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Ghana has priced and will issue its fifth Eurobond of US$750 million at a 9.25% yield. The bond was oversubscribed, with orders exceeding US$4 billion compared to a target issuance size of US$ 750 million. This represents an oversubscription of more than five times indicating the high appetite for Ghana’s credit.
The bond is a back-end amortizing maturity with a weighted average tenor of 5 years. The principal will be expected to be repaid in three installments of US$250 million in September 2020, September 2021 and September 2022. Like the four previous issues, this year’s bond attracted investors from the United Kingdom, Europe, the United States, Middle East and Asia.
The Notes will be listed on the Irish and Ghana Stock Exchanges.
It will be recalled that in August 2016 a road show team led by Hon Seth Terkper, Minister for Finance and Mr. Millison Narh, the Deputy Governor of the Bank of Ghana interacted with investors in London, Boston and New York. Due to unfavourable market conditions, a decision was taken not to price a transaction immediately after the road show and to continue to monitor the markets. The secondary trading level of the Ghana 2023’s at that time was closer to 10.4%. Since then the market has trended favourably, making it attractive for Ghana to price a transaction, with the Ghana 23’s trading at 9.33% prior to announcement this morning.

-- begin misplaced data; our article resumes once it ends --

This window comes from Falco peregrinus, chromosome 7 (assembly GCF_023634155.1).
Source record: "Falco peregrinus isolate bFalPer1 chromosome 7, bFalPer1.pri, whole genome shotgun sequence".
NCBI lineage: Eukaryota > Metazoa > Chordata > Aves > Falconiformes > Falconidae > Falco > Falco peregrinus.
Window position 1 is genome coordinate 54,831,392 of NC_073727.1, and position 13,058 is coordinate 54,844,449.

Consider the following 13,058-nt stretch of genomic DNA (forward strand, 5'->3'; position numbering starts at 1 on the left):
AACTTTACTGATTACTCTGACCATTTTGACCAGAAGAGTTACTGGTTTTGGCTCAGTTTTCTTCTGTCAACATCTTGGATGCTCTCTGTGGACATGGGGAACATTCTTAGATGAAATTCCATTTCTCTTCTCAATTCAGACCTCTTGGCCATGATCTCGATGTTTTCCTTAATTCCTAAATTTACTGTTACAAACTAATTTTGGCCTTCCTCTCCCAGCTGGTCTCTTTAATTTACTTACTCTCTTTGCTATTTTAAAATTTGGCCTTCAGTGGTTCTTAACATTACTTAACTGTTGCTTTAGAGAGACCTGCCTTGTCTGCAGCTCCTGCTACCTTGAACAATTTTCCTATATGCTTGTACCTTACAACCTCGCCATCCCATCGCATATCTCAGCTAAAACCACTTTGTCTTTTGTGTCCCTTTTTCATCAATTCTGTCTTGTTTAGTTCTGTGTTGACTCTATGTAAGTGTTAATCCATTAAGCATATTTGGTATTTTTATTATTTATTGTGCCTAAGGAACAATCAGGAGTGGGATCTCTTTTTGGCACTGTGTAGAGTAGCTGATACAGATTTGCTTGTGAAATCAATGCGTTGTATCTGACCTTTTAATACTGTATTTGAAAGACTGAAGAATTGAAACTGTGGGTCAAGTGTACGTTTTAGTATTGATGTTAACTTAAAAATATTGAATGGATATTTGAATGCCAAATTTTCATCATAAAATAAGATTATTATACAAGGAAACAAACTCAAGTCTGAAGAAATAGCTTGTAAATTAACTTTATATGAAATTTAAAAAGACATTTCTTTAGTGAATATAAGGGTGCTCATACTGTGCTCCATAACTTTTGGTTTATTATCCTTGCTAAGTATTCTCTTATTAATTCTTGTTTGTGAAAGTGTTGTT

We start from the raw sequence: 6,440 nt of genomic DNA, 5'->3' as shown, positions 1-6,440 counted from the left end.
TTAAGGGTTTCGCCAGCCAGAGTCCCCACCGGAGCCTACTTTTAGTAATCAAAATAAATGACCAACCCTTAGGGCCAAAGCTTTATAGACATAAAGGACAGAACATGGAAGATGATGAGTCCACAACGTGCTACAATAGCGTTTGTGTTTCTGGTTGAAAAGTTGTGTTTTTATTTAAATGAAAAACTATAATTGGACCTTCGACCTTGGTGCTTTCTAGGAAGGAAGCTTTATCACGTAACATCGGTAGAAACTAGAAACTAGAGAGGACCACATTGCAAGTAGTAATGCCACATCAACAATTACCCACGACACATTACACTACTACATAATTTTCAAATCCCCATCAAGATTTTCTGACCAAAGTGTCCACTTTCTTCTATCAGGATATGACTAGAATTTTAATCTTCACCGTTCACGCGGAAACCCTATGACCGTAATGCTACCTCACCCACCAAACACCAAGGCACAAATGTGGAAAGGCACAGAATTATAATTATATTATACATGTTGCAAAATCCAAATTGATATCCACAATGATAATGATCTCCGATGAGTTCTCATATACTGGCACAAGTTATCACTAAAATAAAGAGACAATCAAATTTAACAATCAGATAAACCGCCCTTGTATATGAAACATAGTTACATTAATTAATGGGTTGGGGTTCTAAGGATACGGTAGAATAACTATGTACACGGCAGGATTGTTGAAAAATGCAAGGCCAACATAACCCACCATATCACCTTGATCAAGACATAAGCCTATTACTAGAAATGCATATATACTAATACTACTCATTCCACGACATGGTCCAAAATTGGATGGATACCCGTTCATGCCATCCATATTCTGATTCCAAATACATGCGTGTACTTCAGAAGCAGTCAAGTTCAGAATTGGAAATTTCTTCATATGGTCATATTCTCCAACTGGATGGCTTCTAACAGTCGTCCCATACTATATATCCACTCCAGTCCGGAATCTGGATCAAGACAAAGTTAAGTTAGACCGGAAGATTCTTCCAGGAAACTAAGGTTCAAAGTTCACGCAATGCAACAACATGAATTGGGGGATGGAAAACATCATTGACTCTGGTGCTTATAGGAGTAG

Earlier, Ghana as part of the new debt management strategy implemented a “buy-back” of US$100 million of the Ghana 2017 Bond using the recently established sinking fund.  Hence, the balance on that Bond has been reduced to US$400 million, which will be redeemed from the proceeds of the new issue.
In the broader market context, the transaction is significant because it represents the first sub-Saharan African (excluding South Africa) sovereign issue in 2016 as we approach the final quarter of the year.
Hon Terkper, at the end of the pricing in London, today, expressed his satisfaction with the bond issue and the processes that led to its success, noting that Ghana’s turnaround story had significantly improved investor confidence. This has enabled the country to borrow on more reasonable terms compared to other recent transactions, including the 2015 bond that was issued with a World Bank/IDA guarantee. The transaction is a vindication of the decision taken in August not to issue immediately.
The continuing support of investors in the Ghanaian economy is very much appreciated.

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